Ten Types of Hunger

Since I’ve lost some weight during my time here, I decided to make a list of different types of sensations of hunger. As people should know from personal experience and physiology, there are many ways to be hungry and that the term “hunger” is often used in ambiguous ways. A distinction between hunger and appetite can be made but it is not strictly enforced here.

The food here has been somewhat restricted but very regular. Most importantly, I am not bombarded by cues to eat in a rural part of a rural Chinese village just north from the middle of nowhere. Thus the relationship between man and food is very different here. I eat mostly twice a day but sometimes might only enjoy one meal. The same scarcity applies in case of social interaction and activities. Hence I’ve had plenty of time to introspect on different sensations that enter my consciousness. One of the many has been types of hungers.

The following taxonomical list considers both the etiology and phenomenology of the type of hunger. Each type is given a score based on the severity of the condition.


1. The Premeal Hunger

When you are always, or often enough, eating at the same time of the day, presumably your the internal clock prepares your body for the incoming meal. I would expect there to be other cues, like sounds and smells, as well that your mind subconsciously picks up on. Apparently in an effort to maintain the homeostasis (i.e. the balance) of your body’s energy levels, some insulin is secreted before the meal to get rid of the glucose in your blood stream and prepare for more energy entering your system. The etiology of the premeal hunger is far from clear though as many higher level psychological explanations probably have their role, as they do with all human behaviour.

Personally I’ve found my body’s ability to expect food to be quite uncanny. With the forced adoption of a regular eating schedule, I can pretty much tell when it’s lunch time (always 11.30) without ever seeing a clock. The premeal hunger often feels lightly in the stomach and its onset can be quite quick. This is especially so if one is concentrating on a task of some kind and is suddenly snapping out of it to realise that it’s chow time.

Premeal hunger is very tolerable though. It can briefly break one’s concentration but the brilliant thing is that it passes very quickly. If one chooses not to answer when the premeal hunger rings the bell, it will give up after 10 to 30 minutes. If I skip lunch, I don’t usually get disturbed by the need to eat again before dinner time.

H-Score: Due to it’s quick onset and the passing and overall mundane nature, I’d give the premeal hunger a score of 3/10.


2. The I’m-Actually-Just-Thirsty Hunger

As nutrition people everywhere will tell you, people might often mistake thirst for hunger. The same people usually blab on about everyone being dehydrated and that one should drink ludicrous amounts of water in a day just to be healthy. Which, of course, isn’t really true (as you’ll find from reliable and up-to-date sources). Why exactly do people mistake thirst for hunger is a mystery to me. My initial guess would be that those consuming a lot of calories by drinking liquids might have a connection between incoming calories and hydration. Additionally, those who don’t drink too much might get most of their water liquid intake from solid food, which is quite often containing a lot of water. I guess nobody really knows. Or at the very least, I don’t know.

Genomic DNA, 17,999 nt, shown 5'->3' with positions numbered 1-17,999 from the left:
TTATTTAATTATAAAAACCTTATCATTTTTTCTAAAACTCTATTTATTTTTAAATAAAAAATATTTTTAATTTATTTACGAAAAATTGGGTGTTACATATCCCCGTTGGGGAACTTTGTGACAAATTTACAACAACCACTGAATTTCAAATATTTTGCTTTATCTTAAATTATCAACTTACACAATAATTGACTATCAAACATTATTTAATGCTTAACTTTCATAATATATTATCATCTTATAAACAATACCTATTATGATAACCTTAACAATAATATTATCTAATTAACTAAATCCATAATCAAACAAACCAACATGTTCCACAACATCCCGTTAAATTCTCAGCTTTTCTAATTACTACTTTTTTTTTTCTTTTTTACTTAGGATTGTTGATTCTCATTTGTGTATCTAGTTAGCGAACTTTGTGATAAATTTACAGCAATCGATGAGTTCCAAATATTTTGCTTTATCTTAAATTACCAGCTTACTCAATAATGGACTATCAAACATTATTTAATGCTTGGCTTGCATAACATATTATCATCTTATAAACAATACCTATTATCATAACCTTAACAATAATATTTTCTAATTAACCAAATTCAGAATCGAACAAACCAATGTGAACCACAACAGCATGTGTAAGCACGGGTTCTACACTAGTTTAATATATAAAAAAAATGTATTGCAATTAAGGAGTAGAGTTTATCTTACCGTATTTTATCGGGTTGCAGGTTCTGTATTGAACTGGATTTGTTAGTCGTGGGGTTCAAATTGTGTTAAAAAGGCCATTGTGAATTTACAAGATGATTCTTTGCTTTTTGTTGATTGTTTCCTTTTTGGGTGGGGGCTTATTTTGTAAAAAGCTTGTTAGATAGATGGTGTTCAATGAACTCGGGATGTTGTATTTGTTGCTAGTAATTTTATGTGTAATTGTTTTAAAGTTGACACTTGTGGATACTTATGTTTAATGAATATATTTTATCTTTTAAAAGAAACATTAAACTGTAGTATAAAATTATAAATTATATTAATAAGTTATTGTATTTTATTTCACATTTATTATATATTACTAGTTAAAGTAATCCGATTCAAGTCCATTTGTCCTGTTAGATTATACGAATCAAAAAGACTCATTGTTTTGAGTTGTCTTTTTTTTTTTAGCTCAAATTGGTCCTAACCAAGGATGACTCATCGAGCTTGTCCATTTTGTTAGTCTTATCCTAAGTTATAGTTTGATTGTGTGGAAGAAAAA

The thirst hunger is slightly different from many other types of hunger. Obviously it can be easily eliminated by drinking some water. The onset of this type of hunger seems a little random and is difficult to track. Unlike the premeal hunger, the thirst hunger can make one feel a little sluggish and out of energy. This considerably adds to the severity of the state. Normally this very slight sense of hunger persists until action is taken.

H-Score: In mild cases this type of hunger can be dismissed but the persistent nature and the possibility of it causing the sensation of being out of energy add to the severity of the condition. However, all things considered, the thirst hunger is very tolerable: 3/10.


3. The Empty Stomach Hunger

Ghrelin, as I’ve learned, is one of the hormones regulating the energy homeostasis of the human body. It is secreted by our stomachs and induces a distinct feeling of needing to swallow some food. When one’s stomach is empty, more ghrelin enters the blood stream.

Interestingly, there might be a connection between the empty stomach hunger and thirst hunger. It seems that people who consume water before stuffing their faces, tend to eat less. This is probably due to the ghrelin signal cutting off sooner as one’s stomach fills up quicker. But then again, I really don’t know.

For me, the empty stomach sensation is a very visceral sensation, I can really feel it in my belly. As I stop eating at 17.30 every day, I always wake up with an empty stomach. However, since I’m not that huge on breakfast (which is a perfectly fine thing to be), I’m not expecting any food. Thus, I don’t feel full or sated but I don’t feel like eating anything either.

I could eat but for me, breakfast has always been more of a pre-emptive strike. In addition, if I start eating in the morning, I can eat quite a lot simply on account of having an empty stomach. Once I start eating, I’ll initially get hungrier as I go. When I wake up with an empty stomach, I easily go the next 6 to 12 hours without feeling any persistent urges to fill up the tank. It often feels quite good not to be “stuffed”.